OLYMPUS DIGITAL CAMERAPost and recipes written by Kristin Moyer, Farm Chef Educator at Blooming Glen Farm and passionate farm-fresh food advocate. Kristin cooks at The Perk in Perkasie, does private catering and serves on the Pennridge Wellness Committee, working to create edible school yards in Pennridge School District. Together with Blooming Glen Farm she hopes to someday start a Community Supported Kitchen at the farm.

Editing by Tricia Borneman, Blooming Glen farmer and co-owner.




Sweet potatoes, beets and winter radishes- the cooler weather and shift in crops signals a time to turn the oven back on and dive into delicious fall soups and roasted root vegetables.

Looking way back to April, spring radishes are one of the first things we plant when the ground dries out. French breakfast and red radishes grow fast -as quick as 3 to 4 weeks from seed to maturity. We harvest them pretty small- about the size of a gumball, and their peppery kick is a welcome kick start to our digestion after a long winter. Winter radishes on the other hand are planted beginning of August and take almost twice as long as spring radishes to mature, growing best into the cooler fall weather. To help them reach their full size potential, we thin the plants. The long daikons can reach a length of 12 inches or more, the round globe types grow happily to 3-5 inches around. Sturdy and beautiful, winter radishes are chock full of hardy nutrition.

This week’s CSA harvest had a choice between daikon radish and green meat radish. These are just two of the four varieties of winter radishes we grow here at Blooming Glen Farm.

9/30/14, share #18

9/30/14, share #18

The daikon radish looks like a giant unicorn horn, and has a mild moist texture. Traditionally used in Japanese cuisine as pickles or in stir-fries, daikon is valued medicinally as a blood and kidney cleanser- it can be combined in a broth with seaweed or in a tea to aid digestion. Two thin slices of pickled daikon is the traditional end to a meal in Japan as it is said to both cleanse the palate and aid in the digestion of the meal.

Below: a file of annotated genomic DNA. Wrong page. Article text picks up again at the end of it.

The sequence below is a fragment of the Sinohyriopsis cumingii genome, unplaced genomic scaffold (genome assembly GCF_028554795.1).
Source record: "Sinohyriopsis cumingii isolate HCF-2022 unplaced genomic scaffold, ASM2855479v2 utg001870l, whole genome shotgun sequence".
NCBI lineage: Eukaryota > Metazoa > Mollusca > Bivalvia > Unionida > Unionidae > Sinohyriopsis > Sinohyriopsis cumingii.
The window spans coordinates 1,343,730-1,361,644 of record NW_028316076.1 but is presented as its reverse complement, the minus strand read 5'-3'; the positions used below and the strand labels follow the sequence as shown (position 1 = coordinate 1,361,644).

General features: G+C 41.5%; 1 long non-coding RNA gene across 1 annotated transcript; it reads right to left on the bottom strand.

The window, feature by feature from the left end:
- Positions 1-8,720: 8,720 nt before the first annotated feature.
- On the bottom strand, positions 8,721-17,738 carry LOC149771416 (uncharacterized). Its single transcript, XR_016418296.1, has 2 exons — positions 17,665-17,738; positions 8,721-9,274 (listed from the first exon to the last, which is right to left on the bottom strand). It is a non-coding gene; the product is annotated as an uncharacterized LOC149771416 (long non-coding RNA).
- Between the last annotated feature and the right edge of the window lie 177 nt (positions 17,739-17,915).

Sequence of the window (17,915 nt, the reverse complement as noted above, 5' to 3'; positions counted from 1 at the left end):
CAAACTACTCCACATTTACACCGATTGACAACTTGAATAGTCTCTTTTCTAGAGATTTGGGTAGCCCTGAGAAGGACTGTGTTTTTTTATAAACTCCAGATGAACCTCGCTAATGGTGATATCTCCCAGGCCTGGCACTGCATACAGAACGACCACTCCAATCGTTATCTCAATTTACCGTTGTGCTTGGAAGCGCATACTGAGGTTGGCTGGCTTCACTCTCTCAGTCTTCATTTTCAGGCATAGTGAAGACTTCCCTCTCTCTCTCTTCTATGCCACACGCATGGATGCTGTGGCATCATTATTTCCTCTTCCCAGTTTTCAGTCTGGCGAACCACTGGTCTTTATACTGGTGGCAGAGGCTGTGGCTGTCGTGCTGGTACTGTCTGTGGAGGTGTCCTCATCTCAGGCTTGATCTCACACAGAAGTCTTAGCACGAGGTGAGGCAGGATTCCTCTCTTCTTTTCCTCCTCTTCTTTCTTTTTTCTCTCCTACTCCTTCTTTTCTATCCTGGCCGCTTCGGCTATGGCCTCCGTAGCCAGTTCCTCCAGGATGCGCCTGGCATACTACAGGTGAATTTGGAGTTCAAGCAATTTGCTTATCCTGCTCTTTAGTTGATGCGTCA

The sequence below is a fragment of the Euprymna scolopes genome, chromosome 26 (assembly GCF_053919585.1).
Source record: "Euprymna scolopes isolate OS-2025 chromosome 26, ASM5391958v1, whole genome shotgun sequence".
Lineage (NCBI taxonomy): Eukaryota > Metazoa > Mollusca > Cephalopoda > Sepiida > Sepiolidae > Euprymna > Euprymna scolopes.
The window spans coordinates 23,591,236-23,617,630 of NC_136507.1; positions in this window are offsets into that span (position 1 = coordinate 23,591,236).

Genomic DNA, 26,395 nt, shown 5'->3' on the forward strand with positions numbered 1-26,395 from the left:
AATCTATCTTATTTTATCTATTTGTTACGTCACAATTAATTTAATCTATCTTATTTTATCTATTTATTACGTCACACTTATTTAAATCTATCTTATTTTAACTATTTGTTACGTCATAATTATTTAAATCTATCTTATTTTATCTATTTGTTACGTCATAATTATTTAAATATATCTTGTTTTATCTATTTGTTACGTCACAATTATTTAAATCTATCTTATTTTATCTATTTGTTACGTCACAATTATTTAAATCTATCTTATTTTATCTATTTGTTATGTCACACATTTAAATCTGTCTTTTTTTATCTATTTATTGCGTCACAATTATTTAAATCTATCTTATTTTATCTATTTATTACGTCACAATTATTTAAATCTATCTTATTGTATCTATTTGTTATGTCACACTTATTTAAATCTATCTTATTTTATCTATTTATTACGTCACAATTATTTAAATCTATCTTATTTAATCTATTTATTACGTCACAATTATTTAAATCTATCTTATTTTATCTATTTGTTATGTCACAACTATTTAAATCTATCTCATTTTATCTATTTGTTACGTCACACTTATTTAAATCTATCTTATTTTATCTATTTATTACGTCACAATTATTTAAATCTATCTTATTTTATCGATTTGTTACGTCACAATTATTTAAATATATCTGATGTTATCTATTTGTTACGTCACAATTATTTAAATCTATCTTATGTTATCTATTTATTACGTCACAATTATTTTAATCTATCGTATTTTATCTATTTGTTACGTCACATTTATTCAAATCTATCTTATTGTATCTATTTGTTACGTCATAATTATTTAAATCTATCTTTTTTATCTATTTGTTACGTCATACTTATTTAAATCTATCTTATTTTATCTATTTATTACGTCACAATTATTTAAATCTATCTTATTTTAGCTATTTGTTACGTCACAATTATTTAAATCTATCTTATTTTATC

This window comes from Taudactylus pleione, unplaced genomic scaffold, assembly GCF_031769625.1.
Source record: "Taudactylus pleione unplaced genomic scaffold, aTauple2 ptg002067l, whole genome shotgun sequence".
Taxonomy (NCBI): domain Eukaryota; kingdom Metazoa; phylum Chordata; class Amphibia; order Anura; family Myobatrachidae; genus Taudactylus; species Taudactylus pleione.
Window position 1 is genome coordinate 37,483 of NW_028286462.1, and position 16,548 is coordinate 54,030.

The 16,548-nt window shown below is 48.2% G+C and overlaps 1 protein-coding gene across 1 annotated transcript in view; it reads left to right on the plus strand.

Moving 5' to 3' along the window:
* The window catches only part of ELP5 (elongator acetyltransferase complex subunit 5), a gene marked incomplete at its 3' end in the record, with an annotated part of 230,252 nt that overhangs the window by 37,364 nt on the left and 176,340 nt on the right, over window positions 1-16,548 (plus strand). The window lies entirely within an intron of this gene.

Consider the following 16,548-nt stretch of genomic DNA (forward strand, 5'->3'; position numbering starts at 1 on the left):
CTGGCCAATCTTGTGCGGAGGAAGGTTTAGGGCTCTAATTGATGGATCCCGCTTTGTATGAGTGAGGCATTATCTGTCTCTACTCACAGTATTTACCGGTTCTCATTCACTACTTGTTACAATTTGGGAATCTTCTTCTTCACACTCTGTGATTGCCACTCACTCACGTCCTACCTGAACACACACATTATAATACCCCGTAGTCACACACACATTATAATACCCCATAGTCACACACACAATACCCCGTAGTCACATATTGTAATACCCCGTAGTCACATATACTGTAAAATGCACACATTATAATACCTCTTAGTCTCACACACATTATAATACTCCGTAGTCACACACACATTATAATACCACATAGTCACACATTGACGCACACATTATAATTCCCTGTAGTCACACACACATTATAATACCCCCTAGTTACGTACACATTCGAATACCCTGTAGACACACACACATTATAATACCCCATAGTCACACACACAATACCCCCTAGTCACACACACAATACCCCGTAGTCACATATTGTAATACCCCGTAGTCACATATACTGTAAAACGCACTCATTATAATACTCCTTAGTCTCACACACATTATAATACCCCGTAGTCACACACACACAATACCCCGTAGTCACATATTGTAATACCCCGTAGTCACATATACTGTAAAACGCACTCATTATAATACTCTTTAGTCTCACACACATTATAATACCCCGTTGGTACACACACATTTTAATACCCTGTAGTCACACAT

Grated on a greens mix, watermelon radishes, or rose heart, with their bright pink interiors will jazz up any salad. Appearing more like a turnip at first glance, peeling back the moss colored shoulders reveals a hidden splendor. They are sweetly mild, with a little bit of spice, and thanks to the fun color, the kid friendliest of the group. Though it can be cooked, I prefer it raw so as not to lose that vibrant rose color. It pairs well with the flavors of fennel and apple.


The Spanish black radish has a dull black exterior that hides an irridescent pearly white center. Its hot flavor is tempered by a bitter earthiness, almost as if the radish takes on the terroir of our land. In China and Europe it has been used in folk medicine for hundreds of years as a gallbladder tonic and a natural remedy for digestive problems. High in Vitamic C, some people say the pungent spiciness can help ward of colds and flus.

Green meat radish is a type of daikon with a much spicier flavor than its elongated white cousin. Green meats are touted as sweet and mild but I found the ones we are harvesting the most aggressively hot of the bunch.

All these radishes can be enjoyed grated, with the addition of soy sauce and touch of freshly grated ginger, and served with grilled meats or fish, or vegetables, in the style of daikon oroshi, which is simply Japanese for grated radish. Winter radishes are also wonderful roasted with other roots or added to soups.

tcheadshotPost and photos by Tricia Borneman, Blooming Glen farmer and co-owner. Tricia and her husband Tom have been growing together since 1996 and farming together since 2000. They started Blooming Glen Farm in 2006. Tricia is passionate about food, community, art and nature and the intersection of all four.






The excitement for harvesting the gigantic celery was high until we realized how difficult it would be to get them out of the ground- a machete would have been better suited than the standard harvest knives. A simple change to our planting plan back in July from 3 rows, 12″ spacing to 2 rows, 18″ spacing resulted in a massive celery harvest this week (the addition of our nourishing compost probably didn’t hurt either).